NWSD Counsellors do not provide counselling for adults or families, but will help to connect families with other agencies and professionals if needed.
Educational Psychologists (Ed. Psych.) work with individual students to measure their abilities in several developmental areas. The specific assessments used will vary depening on the needs of the student.
Some of the areas that may be covered in the assessments include: cognitive ability or thinking and reasoning skills (also known as IQ), and academic skills, such as reading, writing and mathematics.
A student’s behaviour may also be assessed, which includes observing the student in the classroom and having teachers and parents/guardians fill out behavioural checklists. This information is used to better understand the student’s overall strengths and needs.
Recommendations are developed from the results of the assessments and discussed with the student’s teachers and parents/guardians.
If needed, the Ed. Psych. can assist families in connecting with other agencies and professionals.
An Occupational Therapist (OT) is concerned with a person’s ability to carry out age appropriate daily activities, including: self-care skills, play skills and school skills.
In the school system, the OT assesses students who have physical and/or sensory-based challenges, developmental needs, and/or learning difficulties. The OT works with the student to perform age appropriate activities and meet developmentally appropriate goals. The work done in the school will help the student participate in activities in the home and community.
- Communication with school staff and parents/guardians, and programming for students.
- Activities to improve posture, movement skills, eye-hand coordination, fine motor skills, and self-care abilities.
- Providing adaptations to an activity or environment to allow all students to participate at their current level.
Speech Language Pathologists
A Speech Language Pathologist (SLP) is concerned with the prevention, diagnosis and treatment of communication challenges in the areas of speech, language, voice and fluency.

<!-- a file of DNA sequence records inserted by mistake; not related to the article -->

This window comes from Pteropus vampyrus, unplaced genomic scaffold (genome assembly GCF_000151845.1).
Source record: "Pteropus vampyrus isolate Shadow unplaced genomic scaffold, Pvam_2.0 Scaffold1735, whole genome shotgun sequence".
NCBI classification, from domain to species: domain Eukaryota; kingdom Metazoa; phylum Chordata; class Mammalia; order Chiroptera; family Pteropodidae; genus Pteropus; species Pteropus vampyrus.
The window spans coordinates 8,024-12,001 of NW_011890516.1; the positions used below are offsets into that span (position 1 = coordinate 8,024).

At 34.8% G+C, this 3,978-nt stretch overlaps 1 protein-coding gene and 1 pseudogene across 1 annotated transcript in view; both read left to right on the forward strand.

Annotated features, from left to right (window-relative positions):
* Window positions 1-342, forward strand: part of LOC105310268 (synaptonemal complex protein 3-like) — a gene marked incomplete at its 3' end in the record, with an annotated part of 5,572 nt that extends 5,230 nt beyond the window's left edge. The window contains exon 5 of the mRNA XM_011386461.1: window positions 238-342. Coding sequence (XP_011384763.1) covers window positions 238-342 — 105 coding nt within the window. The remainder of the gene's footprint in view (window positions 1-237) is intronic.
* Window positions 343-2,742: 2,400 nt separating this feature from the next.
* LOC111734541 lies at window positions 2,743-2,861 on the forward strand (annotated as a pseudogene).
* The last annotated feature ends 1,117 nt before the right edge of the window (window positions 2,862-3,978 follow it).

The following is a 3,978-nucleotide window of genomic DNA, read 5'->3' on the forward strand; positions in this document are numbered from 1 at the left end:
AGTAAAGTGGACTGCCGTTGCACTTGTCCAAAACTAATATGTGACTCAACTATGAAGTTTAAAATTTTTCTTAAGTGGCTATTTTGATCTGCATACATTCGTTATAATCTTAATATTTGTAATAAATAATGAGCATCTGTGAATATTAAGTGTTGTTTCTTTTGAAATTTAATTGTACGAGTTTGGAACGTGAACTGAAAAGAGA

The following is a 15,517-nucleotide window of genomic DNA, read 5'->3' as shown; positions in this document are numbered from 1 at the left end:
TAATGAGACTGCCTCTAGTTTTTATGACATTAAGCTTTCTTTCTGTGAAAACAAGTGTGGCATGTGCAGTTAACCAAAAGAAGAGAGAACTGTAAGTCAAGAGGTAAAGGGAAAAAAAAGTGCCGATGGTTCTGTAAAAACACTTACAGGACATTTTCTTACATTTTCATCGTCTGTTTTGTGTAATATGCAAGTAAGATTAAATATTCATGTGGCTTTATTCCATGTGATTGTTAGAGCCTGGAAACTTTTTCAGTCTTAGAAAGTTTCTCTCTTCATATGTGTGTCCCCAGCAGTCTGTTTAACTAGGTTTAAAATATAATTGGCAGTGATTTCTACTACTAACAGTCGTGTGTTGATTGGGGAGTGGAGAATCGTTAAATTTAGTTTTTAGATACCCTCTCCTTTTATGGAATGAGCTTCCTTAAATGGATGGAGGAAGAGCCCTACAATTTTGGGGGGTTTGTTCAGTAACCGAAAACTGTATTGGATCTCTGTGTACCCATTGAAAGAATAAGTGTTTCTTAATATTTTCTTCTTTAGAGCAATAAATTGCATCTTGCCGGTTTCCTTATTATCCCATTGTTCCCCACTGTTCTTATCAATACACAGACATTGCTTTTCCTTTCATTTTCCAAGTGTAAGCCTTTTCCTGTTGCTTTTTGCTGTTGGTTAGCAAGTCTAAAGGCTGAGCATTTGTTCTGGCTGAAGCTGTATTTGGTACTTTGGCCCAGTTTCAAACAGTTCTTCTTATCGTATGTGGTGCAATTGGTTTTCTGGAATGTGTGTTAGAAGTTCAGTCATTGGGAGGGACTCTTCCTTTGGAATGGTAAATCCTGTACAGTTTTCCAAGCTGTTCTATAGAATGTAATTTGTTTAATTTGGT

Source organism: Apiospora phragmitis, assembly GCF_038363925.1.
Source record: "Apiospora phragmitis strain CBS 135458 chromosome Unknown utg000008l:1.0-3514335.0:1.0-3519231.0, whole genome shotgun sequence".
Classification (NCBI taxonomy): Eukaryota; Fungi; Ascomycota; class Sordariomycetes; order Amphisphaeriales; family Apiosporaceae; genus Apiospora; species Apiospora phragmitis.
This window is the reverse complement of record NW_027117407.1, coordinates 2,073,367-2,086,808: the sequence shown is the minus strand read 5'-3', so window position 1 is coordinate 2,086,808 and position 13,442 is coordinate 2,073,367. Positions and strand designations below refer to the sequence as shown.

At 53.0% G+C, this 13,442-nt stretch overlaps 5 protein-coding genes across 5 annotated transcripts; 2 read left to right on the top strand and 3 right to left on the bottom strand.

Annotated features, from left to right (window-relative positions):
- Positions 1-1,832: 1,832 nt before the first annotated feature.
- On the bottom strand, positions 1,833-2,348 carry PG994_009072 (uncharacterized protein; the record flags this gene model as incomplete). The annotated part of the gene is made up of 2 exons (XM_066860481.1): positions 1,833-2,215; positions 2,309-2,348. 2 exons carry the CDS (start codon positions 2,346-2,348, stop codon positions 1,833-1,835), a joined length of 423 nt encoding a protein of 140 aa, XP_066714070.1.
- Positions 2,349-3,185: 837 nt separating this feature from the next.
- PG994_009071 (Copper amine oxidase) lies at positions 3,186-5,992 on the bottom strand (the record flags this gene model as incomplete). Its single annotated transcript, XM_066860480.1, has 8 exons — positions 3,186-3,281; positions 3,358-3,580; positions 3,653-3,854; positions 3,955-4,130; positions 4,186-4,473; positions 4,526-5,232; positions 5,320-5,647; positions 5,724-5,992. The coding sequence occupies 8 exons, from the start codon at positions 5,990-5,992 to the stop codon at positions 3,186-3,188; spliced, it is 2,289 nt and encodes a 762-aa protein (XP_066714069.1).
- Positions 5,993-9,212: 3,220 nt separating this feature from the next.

An SLP will meet individually with a student to complete a variety of specch and language tests, depending on the nature and intensity of need. Additional information may be requested from classroom teachers and parents, or obtained through direct information or observations.
- Based on assessment results the SLP will make treatment recommendations regarding speech, language, voice and fluency that will help students to:
- Learn to say speech sounds correctly;
- Understand what they hear, see and read;
- Express themselves in whatever way they are able (spoken or written word, sign language, symbol systems; technical aids);
- Improve grammar, vocabulary, conversation, story-telling and social skills;
- Use appropriate pitch, volume and vocal quality;
- Develop more fluent speech.
Recommendations may include that the student work individually, in a small group, or the SLP may provide a whole class lesson. Suggestions may be provided to teachers and parents to help the student as he/she learns new skills.
Student Services Administration
The Student Services Department is overseen by the Superintendent of Student Services, who works closely with the Coordinator of Student Services to supervise the program offerings and staff that make up the Student Services team. The Administrative Support person for Student Services provides clerical assistance to the department.